Creating a new hybrid-electric transmission (with integrated electric motors) brings up some problems and opportunities; one of the more prosaic ones is the humble parking pawl, that little bit of metal that keeps the car or truck from moving when the transmission is in Park.
Typically, a notched wheel on the output shaft locks up the transmission in Park; but if the transmission controller loses power, the system could default to Neutral when Park is wanted, or vice versa. Having the park pawl drop at speed could be a serious problem, and there would be no way to “limp home” from that. As the patent (filed for FCA US by Abhilash Gudapati, Jayant Chalke, and Ankur Jaiswal from Troy and Auburn Hills) says, “Conventional solutions include additional hardware, such as electric motor(s) and/or redundant power sources, but this increases system costs and complexity.”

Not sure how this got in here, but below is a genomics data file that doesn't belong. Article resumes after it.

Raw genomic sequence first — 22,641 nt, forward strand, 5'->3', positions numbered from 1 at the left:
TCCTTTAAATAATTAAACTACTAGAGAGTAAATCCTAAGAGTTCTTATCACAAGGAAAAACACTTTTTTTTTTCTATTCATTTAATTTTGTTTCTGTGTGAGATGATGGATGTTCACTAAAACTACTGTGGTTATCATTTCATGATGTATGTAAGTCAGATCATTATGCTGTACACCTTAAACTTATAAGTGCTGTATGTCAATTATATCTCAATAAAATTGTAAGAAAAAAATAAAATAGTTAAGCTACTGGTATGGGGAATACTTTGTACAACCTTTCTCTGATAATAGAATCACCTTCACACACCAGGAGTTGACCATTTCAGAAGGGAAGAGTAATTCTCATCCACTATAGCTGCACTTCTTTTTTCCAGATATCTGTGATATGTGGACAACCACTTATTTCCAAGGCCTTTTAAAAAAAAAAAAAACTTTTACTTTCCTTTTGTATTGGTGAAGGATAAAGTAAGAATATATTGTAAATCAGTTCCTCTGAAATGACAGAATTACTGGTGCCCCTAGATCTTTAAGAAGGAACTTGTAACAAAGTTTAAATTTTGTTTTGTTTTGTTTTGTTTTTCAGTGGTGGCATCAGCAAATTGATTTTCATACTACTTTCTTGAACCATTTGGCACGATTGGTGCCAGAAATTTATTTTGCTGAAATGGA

Their contribution is a number of new methods for activating the park pawl, moving control from the transmission controller to the engine controller, which communicate regardless. If the engine controller loses power, the transmission controller can still stay out of Park but using hydraulic pressure, avoiding the need for redundant power sources, additional motors, and such. With a hybrid transmission, one of the motors could be activated to provide additional pressure, if needed. Whether the pawl is being engaged or not, the two controllers (engine and transmission) can communicate and double-check the status of the pawl and take corrective action.
Patent #11,358,589 was granted on June 14, 2022.